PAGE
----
From the GIC Summer 2004 Newsletter pdf format of    fybsummer2004.pdf

It is easy to take your eyesight for granted -- until something goes wrong. Most people are very visually oriented, and sight is the sense they rely on most. Think of how much you would miss out on without your sight - seeing your children and grandchildren, reading a book, watching a movie, doing your job, playing a sport, driving - losing your eyesight would be devastating. Yet, are you up to date on your eye exams? Eye exams are an important part of health maintenance for everyone.

Regular eye exams are one of the best ways to protect your vision, even if you do not wear eyeglasses or contact lenses. For adults, having eye exams helps detect early signs of eye diseases. Several eye diseases can cause permanent damage before symptoms appear. For people who have prescription eyewear, exams are critical for ensuring that their prescription is up-to-date and the strength is adjusted as needed. Regular eye exams are an important part of children's development. Sometimes children who are not performing well in school have an underlying vision problem. Children do not usually complain about poor vision, as they are not aware of what "normal" sight is.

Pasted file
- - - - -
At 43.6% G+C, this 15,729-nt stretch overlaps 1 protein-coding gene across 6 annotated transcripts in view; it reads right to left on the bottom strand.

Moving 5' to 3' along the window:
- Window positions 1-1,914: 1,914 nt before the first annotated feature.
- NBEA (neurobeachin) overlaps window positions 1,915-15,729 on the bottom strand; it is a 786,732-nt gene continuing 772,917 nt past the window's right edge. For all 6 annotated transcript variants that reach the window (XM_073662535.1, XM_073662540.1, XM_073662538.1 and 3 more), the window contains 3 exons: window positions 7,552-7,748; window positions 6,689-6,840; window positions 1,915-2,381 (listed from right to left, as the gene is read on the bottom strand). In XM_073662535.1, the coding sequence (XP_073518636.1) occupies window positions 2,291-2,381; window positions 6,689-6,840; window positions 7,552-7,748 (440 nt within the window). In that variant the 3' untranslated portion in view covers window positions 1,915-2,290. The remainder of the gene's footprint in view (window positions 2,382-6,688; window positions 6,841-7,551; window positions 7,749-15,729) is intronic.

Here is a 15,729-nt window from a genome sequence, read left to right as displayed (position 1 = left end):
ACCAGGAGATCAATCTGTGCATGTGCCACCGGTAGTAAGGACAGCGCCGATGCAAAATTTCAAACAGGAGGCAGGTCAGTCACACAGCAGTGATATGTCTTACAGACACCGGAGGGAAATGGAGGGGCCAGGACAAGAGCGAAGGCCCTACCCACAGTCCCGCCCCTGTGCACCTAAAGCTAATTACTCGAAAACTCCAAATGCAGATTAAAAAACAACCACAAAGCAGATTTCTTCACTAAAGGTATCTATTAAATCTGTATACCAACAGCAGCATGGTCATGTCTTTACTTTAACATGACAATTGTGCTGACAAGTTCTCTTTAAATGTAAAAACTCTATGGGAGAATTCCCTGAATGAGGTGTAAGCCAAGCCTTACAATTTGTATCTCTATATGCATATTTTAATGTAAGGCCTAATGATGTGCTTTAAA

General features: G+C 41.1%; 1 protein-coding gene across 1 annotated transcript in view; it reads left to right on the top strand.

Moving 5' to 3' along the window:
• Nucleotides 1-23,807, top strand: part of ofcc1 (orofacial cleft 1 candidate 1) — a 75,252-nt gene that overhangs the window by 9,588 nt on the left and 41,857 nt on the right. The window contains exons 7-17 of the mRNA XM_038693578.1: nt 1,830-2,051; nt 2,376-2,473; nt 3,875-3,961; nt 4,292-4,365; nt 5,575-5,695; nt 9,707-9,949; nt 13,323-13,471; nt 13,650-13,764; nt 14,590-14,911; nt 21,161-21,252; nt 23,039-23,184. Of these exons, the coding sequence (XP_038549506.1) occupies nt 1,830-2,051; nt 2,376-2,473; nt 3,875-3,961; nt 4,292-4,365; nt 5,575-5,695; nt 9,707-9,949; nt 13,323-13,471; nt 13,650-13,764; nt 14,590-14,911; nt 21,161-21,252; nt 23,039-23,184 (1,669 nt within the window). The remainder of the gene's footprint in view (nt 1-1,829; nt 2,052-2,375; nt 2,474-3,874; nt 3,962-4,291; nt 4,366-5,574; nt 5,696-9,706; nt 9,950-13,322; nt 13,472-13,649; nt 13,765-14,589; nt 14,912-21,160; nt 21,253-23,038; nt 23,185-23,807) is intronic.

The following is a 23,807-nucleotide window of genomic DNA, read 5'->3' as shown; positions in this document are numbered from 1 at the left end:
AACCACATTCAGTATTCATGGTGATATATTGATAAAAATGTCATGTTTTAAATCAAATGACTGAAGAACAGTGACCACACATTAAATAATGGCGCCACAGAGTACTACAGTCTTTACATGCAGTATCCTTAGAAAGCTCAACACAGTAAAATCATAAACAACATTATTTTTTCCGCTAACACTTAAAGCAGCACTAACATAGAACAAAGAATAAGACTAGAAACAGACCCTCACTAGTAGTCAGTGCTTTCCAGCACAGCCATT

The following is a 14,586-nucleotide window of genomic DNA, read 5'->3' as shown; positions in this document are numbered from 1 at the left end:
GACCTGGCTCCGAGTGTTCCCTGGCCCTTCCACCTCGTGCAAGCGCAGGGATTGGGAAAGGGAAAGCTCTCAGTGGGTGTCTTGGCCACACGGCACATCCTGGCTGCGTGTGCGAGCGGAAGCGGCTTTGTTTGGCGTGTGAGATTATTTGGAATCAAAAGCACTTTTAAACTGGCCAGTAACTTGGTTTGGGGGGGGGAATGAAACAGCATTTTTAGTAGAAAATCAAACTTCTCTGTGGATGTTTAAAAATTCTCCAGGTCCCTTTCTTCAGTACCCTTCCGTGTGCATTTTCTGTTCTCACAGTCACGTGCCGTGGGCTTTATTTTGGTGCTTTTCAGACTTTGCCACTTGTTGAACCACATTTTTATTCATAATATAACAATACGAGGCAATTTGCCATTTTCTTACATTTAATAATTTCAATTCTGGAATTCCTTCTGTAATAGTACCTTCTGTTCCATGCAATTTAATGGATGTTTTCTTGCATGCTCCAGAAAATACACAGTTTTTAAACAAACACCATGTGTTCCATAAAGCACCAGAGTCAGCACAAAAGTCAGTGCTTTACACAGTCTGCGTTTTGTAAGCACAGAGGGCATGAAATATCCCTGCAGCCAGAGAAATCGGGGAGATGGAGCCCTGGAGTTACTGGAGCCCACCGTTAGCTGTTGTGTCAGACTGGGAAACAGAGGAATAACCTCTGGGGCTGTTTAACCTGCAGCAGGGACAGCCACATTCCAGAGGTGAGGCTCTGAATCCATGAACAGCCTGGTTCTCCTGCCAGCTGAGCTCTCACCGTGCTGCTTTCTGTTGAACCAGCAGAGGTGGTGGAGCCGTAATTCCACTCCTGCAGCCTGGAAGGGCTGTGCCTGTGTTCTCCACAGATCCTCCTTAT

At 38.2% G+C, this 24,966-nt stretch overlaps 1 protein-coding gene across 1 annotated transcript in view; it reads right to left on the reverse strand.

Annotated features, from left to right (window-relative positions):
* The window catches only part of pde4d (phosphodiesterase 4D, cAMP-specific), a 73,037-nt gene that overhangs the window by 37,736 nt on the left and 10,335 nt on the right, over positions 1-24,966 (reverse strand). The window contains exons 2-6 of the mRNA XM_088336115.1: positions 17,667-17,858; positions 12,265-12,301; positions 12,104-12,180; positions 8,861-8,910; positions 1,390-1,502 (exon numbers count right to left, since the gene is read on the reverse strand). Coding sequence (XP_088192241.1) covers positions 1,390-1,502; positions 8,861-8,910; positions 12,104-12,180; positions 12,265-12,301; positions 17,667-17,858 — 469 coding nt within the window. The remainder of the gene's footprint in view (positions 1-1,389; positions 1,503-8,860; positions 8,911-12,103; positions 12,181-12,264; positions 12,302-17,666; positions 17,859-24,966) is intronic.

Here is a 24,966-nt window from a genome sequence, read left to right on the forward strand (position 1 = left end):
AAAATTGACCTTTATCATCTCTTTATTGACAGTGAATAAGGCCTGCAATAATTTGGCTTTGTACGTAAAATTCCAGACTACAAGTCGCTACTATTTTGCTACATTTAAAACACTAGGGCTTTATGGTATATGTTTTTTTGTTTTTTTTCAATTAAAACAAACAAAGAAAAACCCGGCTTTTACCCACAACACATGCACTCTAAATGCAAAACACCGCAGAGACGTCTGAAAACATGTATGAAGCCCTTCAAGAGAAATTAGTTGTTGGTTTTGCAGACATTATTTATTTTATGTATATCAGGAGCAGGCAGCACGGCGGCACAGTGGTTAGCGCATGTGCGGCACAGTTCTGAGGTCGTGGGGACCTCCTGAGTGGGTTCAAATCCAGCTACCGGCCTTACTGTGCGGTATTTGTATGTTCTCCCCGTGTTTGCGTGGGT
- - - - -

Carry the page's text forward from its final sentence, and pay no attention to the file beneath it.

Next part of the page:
There are three kinds of eye specialists:

  1. Ophthalmologists have a medical degree (M.D.) and many provide comprehensive eye care services including complete eye exams, diagnosis and treatment of complex eye diseases, prescribing corrective lenses, and performing eye surgery.
  2. Optometrists have a doctor of optometry (O.D.) degree and provide many of the same services as ophthalmologists, with the exception of treatment of complex eye diseases and performing eye surgery.
  3. Opticians fit and sell eyeglasses and some fit and sell contact lenses.

When you visit an ophthalmologist or optometrist for an eye exam, he or she will perform a series of tests to check for refractive error, which can be corrected with eyeglasses, contact lenses or refractive surgery. The provider will also look at the outside and inside of your eye with special equipment to see whether you have signs of eye or other diseases, such as cataracts, macular degeneration, corneal ulcers, diabetes and hypertension. He or she will also perform a glaucoma test. Glaucoma is a progressive disease that can cause permanent blindness; early detection and treatment are critical for preserving your eyesight. Because glaucoma is usually asymptomatic in its early stages, this is a critical test.

If you wear glasses or contact lenses, you should have your eyes checked every year. If you do not wear glasses or contacts, and have no symptoms of eye trouble, check with your vision and health plan to find out the scheduled frequency of coverage and how to locate a network provider. (Many union employees have vision benefits through their union. Managers with the GIC Dental/Vision plan have eye exam benefits through Davis Vision. Some health plans have limited vision benefits.)


This information provided by the Group Insurance Commission.